Students at the University of Copenhagen, Denmark, have come up with what they call an open source beer.
Vores Ol (Our Beer) looks to be an ale recipe offered under a Creative Commons license. Anyone can use it, but if you change it, that recipe is also subject to the license. (The picture is from the students' Web site.)
Most of the recipe is fairly conventional -- hops, malt, sugar -- but the students also added nearly a pound (300 grams) of Guarana beans, an ingredient from the Amazon that is usually found in sugared energy drinks, which also brings some caffeine with it.
The malt is left hot for an hour, then filtered and boiled with the hops. The beans and sugar go in halfway through this cooking process and, after the result is filtered and cooled, the yeast goes in. It takes about two weeks to ferment.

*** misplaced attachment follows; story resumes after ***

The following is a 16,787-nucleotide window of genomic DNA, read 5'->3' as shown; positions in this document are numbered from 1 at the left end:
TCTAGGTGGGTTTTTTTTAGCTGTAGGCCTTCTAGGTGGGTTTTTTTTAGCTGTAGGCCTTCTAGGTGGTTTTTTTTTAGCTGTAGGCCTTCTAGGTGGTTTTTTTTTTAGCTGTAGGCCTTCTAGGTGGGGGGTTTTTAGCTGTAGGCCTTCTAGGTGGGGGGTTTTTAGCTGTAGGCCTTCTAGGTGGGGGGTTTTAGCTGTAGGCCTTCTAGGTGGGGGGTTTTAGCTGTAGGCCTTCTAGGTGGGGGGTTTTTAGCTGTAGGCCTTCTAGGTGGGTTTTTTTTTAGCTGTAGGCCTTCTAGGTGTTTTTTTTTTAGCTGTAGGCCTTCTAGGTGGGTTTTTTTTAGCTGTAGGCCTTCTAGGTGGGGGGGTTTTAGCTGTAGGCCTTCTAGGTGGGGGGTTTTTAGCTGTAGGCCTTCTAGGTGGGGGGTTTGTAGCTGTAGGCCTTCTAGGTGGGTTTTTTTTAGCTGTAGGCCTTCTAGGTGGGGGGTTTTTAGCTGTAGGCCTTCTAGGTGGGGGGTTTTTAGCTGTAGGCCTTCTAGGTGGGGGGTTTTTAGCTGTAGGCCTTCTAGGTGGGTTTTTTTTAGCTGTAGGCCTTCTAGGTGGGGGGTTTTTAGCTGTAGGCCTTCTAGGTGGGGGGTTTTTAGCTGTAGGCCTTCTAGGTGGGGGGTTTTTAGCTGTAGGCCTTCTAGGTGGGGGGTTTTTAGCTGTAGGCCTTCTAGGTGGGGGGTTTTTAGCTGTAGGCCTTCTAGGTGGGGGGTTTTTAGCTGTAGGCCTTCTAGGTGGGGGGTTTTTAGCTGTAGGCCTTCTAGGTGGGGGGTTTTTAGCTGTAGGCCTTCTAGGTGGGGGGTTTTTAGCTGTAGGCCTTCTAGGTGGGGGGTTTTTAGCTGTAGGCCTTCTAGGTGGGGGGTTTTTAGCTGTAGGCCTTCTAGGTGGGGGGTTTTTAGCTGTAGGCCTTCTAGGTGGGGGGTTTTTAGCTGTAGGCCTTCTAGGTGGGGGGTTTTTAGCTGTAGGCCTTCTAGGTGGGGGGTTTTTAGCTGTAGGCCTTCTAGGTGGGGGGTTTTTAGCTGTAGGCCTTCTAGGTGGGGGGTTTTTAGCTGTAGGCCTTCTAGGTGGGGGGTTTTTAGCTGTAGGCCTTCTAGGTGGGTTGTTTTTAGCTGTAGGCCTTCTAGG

The students told the BBC they worked under Rasmus Nielsen of Superflex on their recipe. He was teaching a workshop on intellectual property and copyright at the Information Technology University and asked them to apply the open source concept to something beyond computing. The guarana was in his honor. He demonstrated the manufacture of a guarana soda in Los Angeles last year.
The recipe, which is dubbed Version 1.0, is darker and heavier than your typical Danish brew, the students said. What Nielsen wants to teach isn't beer-making, but the use of open source concepts applied to the making of things that carry intellectual content, from beer to soda to drugs.